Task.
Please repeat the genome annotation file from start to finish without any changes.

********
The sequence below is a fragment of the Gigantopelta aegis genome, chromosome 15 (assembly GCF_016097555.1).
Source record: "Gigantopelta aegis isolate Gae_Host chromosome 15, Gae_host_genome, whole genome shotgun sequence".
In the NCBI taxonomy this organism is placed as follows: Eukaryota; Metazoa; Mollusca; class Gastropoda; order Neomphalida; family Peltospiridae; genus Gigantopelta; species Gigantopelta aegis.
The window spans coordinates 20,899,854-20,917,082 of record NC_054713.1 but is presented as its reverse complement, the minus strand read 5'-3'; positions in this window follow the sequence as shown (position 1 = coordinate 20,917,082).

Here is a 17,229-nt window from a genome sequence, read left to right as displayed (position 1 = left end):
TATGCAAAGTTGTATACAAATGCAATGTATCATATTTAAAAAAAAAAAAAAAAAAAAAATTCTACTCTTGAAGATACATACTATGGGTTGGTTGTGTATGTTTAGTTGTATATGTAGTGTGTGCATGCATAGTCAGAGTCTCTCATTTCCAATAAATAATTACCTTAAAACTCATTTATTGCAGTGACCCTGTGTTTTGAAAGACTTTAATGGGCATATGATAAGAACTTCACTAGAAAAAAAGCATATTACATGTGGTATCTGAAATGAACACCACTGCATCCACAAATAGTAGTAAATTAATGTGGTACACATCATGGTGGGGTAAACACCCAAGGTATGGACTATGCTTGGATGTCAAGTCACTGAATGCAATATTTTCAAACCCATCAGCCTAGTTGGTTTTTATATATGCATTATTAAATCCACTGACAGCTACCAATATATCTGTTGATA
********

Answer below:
The sequence below is a fragment of the Gigantopelta aegis genome, chromosome 15 (assembly GCF_016097555.1).
Source record: "Gigantopelta aegis isolate Gae_Host chromosome 15, Gae_host_genome, whole genome shotgun sequence".
In the NCBI taxonomy this organism is placed as follows: Eukaryota; Metazoa; Mollusca; class Gastropoda; order Neomphalida; family Peltospiridae; genus Gigantopelta; species Gigantopelta aegis.
The window spans coordinates 20,899,854-20,917,082 of record NC_054713.1 but is presented as its reverse complement, the minus strand read 5'-3'; positions in this window follow the sequence as shown (position 1 = coordinate 20,917,082).

Here is a 17,229-nt window from a genome sequence, read left to right as displayed (position 1 = left end):
TATGCAAAGTTGTATACAAATGCAATGTATCATATTTAAAAAAAAAAAAAAAAAAAAAATTCTACTCTTGAAGATACATACTATGGGTTGGTTGTGTATGTTTAGTTGTATATGTAGTGTGTGCATGCATAGTCAGAGTCTCTCATTTCCAATAAATAATTACCTTAAAACTCATTTATTGCAGTGACCCTGTGTTTTGAAAGACTTTAATGGGCATATGATAAGAACTTCACTAGAAAAAAAGCATATTACATGTGGTATCTGAAATGAACACCACTGCATCCACAAATAGTAGTAAATTAATGTGGTACACATCATGGTGGGGTAAACACCCAAGGTATGGACTATGCTTGGATGTCAAGTCACTGAATGCAATATTTTCAAACCCATCAGCCTAGTTGGTTTTTATATATGCATTATTAAATCCACTGACAGCTACCAATATATCTGTTGATA